Introduction: Breast cancer (BC) is frequent with a poor prognosis in case of metastasis. The role of the environment has been poorly evaluated in its progression. We searched to assess whether a mixture of pollutants could be responsible of BC aggressiveness.
Methods: Patients undergoing surgery for their BC were prospectively included in the METAPOP cohort. Forty-two POPs were extracted, among them 17 dioxins (PCDD/F), 16 polychlorobiphenyls (PCB), 8 polybromodiphenylethers (PBDE) and 2,2′,4,4′,5,5′-hexabromobiphenyl (PBB153) were measured in the adipose tissue surrounding the tumor. BC aggressiveness was defined using tumor size and metastasis (distant or lymph nodes). Two complementary models were used to evaluate the impact of the mixture of pollutants: the BKMR (Bayesian Kernel machine regression) and WQS (weighted quantile sum regression) models. The WQS estimates the weight (positive or negative) of a certain chemical based on its quantile and the BKMR model applies a kernel-based approach to estimate posterior inclusion probabilities. The sub-group of patients with a body mass index (BMI) > 22 kg/ m2 was also analyzed.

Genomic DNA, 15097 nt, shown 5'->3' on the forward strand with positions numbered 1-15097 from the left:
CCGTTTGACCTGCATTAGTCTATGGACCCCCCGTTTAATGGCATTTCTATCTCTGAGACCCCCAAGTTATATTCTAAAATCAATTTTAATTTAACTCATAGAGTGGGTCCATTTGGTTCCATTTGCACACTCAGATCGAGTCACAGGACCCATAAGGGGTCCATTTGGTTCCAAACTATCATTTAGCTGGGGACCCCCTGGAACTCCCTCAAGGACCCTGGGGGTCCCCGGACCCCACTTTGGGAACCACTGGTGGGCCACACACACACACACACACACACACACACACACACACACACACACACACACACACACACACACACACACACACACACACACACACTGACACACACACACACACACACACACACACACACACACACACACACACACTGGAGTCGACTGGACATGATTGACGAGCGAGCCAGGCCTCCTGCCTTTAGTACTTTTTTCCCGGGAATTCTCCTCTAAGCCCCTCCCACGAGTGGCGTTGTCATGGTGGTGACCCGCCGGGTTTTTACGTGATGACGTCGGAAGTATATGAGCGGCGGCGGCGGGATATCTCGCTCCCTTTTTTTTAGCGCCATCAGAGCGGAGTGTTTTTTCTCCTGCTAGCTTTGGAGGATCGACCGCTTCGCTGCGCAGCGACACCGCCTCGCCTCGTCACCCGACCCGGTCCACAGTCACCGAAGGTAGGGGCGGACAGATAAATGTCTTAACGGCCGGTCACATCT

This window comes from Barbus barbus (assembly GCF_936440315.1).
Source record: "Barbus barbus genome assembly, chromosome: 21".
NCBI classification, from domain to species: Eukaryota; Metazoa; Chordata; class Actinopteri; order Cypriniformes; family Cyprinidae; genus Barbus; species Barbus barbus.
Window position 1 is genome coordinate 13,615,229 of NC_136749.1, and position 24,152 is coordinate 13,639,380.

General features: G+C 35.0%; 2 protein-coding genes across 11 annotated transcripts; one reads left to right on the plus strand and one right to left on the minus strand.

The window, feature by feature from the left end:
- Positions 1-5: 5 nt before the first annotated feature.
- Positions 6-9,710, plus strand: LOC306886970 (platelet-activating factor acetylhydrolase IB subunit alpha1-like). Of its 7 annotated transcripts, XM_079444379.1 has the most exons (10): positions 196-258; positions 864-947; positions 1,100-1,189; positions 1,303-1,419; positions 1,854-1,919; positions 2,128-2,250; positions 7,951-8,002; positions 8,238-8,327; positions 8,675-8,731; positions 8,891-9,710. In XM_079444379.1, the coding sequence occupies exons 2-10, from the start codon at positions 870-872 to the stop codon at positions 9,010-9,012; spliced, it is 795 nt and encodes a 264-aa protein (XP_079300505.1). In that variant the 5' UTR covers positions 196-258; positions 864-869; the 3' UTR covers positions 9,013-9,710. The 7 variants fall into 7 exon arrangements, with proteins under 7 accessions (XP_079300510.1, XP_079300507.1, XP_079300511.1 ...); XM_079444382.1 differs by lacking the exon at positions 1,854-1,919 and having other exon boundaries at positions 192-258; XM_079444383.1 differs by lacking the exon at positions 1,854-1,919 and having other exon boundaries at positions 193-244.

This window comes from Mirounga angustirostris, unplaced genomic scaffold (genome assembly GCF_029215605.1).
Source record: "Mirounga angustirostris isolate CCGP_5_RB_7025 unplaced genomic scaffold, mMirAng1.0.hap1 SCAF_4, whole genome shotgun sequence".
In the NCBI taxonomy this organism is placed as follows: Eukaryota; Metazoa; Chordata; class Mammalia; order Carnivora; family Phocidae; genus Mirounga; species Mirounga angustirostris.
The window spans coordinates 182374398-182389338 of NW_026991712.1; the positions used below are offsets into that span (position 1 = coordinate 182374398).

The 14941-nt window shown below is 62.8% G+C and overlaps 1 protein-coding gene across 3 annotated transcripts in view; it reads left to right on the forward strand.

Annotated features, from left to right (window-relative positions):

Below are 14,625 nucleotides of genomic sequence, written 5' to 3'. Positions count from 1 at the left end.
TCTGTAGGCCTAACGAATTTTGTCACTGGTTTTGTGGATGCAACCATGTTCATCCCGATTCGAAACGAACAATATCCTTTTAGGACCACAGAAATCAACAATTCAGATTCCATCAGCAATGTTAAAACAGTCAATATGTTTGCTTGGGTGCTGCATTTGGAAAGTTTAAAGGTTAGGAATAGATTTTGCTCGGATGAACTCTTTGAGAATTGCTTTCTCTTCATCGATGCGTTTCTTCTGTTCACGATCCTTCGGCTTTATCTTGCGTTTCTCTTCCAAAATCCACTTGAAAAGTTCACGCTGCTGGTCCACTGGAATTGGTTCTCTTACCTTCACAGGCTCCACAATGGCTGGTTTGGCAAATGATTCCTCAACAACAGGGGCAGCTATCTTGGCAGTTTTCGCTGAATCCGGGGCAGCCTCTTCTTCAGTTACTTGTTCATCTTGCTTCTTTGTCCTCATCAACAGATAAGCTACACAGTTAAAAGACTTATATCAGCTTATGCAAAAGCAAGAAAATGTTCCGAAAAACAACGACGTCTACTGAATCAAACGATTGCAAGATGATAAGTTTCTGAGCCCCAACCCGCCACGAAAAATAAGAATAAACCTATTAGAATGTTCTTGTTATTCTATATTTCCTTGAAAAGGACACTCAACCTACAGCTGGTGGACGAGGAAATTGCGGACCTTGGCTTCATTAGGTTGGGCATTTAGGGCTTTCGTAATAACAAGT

Results: Ninety-one patients were included. Of these, 38 patients presented a metastasis, and the mean tumor size was 25.4 mm. The mean BMI was 24.5 kg/m2 (+/- 4.1). No statistical association was found in the general population. However, in patients with a BMI > 22 kg/ m2, our mixture was positively associated with tumor size (OR: 9.73 95 %CI: 1.30-18.15) and metastasis (OR = 3.98 95 %CI = 1.09-17.53) using the WQS model. Moreover, using the BKMR model on chemical families, dioxin like chemicals and PCDD were associated with a higher risk of metastasis.
Discussion: These novel findings identified a mixture associated with breast cancer aggressiveness in patients with a BMI > 22 kg/ m2.
Authors: Louise Benoit, Meriem Koual, Céline Tomkiewicz, Anne-Sophie Bats, Jean-Philippe Antignac, Xavier Coumoul, Robert Barouki, German Cano-Sancho
; Full Source: Environment international 2022 Nov 3;170:107615. doi: 10.1016/j.envint.2022.107615.